Days 42 and 43:  15th and 16th February: Hanoi

It was great to wake early but then snuggle back down and emerge again at a lazy pace. Eventually we stirred ourselves enough to take some washing to the laundry round the corner.  The apartment is in the heart of the Old Quarter so we strolled some of the streets until we came across a bakery for breakfast with good coffee and delicious fresh croissants which we could see baking on the premises. 

Back at the apartment I rested while David went to a bike shop to sort out some things. Then off for a longer stroll through the small streets of the Old Quarter.  It was pretty touristy in some parts but there were also a myriad of small businesses spilling on to the street.

We found a good pizza restaurant with the pizzas made and cooked in front of us and struck up conversation with a British couple next to us. Turned out we were politically like minded so we were soon putting the world to rights!

An uneventful day – but that was the point. Rest and recovery still the order of the day.

The next day we still didn’t feel in the mood for formal sightseeing but we still  had some shopping to do before leaving Hanoi so we did our own alternative bike tour of Hanoi. We left the lovely apartment on our trikes in the middle of the morning after Bernie had done some filming for Bien, extolling the virtues of the place.  I hope it means he can rent it out more although the criteria set by AirBnB for the filming appeared very strict and we are not sure that her contributions will be able to be used.

We needed camping stuff, notably a stove, to replace the stuff lost when the stove did its exploding trick. There was a Decathlon in the suburbs so we headed for it.  The route took us along a series of tiny roads, twisting our way through the back streets of Hanoi and showing us the under-belly of the city.  We passed numerous workshops all spilling into the street, tiny furniture stores, fresh meat on sale with no refrigeration (and lots of flies), laundries and shops selling things we could not identify.  Motorbikes were everywhere and there were virtually no cars.  There is a complete network of narrow backstreets that, in practice, cars cannot use and hence the motorbike is king.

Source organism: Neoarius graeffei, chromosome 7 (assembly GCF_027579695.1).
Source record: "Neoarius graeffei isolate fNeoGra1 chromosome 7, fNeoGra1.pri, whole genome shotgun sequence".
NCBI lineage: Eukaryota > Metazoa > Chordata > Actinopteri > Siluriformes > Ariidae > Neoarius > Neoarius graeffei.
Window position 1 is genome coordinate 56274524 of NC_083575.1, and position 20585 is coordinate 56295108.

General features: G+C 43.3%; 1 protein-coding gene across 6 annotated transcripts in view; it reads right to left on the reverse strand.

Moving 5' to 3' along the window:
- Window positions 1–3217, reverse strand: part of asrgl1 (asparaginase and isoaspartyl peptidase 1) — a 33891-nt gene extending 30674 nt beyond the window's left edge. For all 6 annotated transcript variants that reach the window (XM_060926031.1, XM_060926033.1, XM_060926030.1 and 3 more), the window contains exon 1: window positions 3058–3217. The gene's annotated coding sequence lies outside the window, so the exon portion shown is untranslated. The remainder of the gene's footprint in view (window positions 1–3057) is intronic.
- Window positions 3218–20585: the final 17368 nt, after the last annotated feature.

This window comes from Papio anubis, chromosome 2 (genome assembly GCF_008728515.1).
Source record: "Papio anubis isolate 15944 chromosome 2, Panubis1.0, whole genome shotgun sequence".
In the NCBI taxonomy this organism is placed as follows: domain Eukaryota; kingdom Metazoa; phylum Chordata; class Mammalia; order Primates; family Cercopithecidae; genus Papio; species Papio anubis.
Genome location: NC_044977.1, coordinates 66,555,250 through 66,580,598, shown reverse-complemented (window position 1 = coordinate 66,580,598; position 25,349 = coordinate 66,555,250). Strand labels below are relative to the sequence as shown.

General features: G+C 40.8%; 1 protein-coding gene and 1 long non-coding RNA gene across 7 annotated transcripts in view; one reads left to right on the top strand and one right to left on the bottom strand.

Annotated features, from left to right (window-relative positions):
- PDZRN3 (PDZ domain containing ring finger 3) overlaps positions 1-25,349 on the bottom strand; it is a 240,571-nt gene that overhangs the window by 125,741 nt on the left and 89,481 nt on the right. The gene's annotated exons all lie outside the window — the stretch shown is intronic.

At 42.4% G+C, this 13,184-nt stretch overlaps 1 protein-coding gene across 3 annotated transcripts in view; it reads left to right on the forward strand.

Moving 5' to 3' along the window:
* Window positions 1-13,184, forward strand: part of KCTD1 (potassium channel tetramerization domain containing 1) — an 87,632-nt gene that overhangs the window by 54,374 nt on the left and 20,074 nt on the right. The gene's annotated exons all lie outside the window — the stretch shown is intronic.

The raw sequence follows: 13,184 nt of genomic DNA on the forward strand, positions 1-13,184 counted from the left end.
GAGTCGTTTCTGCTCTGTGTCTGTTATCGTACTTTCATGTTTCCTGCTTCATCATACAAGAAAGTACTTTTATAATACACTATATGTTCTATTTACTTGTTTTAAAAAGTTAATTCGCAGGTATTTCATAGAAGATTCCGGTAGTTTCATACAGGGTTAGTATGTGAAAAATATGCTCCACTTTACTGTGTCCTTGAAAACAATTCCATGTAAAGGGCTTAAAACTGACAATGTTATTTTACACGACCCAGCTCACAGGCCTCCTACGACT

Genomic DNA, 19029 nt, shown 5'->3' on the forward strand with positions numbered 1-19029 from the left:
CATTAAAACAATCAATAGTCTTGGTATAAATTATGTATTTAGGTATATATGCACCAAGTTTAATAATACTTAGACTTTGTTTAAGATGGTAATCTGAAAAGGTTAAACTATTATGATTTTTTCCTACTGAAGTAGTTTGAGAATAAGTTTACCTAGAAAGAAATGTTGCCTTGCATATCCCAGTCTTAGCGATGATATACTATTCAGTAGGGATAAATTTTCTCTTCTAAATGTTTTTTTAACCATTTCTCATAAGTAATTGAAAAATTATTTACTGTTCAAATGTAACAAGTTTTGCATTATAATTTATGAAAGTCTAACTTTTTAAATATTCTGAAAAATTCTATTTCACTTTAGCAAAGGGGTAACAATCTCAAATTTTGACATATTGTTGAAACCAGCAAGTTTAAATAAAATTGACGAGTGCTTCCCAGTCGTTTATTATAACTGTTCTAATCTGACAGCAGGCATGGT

Eventually we joined a main road which took us to a modern shopping mall.  This was just like every other shopping mall across the world and we could have been in the Bull Ring in Birmingham (except the shoppers were perfectly dressed – apart from us of course).  Decathlon was hopeless as, in reality, it only sold clothes.  Bernie got a new swimsuit but the “camping” section had no stoves.  Vietnamese campers must go hungry.

So we consulted Mr Google and found a specialist shop supplying camping equipment who not only sold us a new stove and pots, but also had a pair of trousers that fitted Bernie- she is of course standard size here at 1m 50cm, and not treated as a midget by those who only seem to produce clothes for Amazonian goddesses.

Next we found somewhere selling pizza and filled up with one between us, and then went back to the apartment via the Ho Hoan Kiem lake, which is in a large park in the centre of the city.

That evening we were due to eat with Bien and his wife but they had gone to the hospital with their son, which was worrying and far more important.  So we ventured out and visited a “sky bar” where we had beer and wonderful spring rolls whilst looking out over the lights of the city.  Hanoi has a long history and we didn’t make the most of the visitor attractions but got a  feel of the hubbub or the old city.  Perhaps we will come back another time.

2 thoughts on “Days 42 and 43:  15th and 16th February: Hanoi

  1. It’s only seeing your pictures now that I can appreciate how bad your stove incident was. One day we should meet and compare, as in 2001 our camping stove exploded and set fire to Ken, and the tent. His face looked similar to yours David and he spent a week in a French hospital. Needless to say he is now very nervous around Gas stoves. I hope you are both recovering and am wishing you good luck for the rest of your trip, and I hope Biens son is ok.

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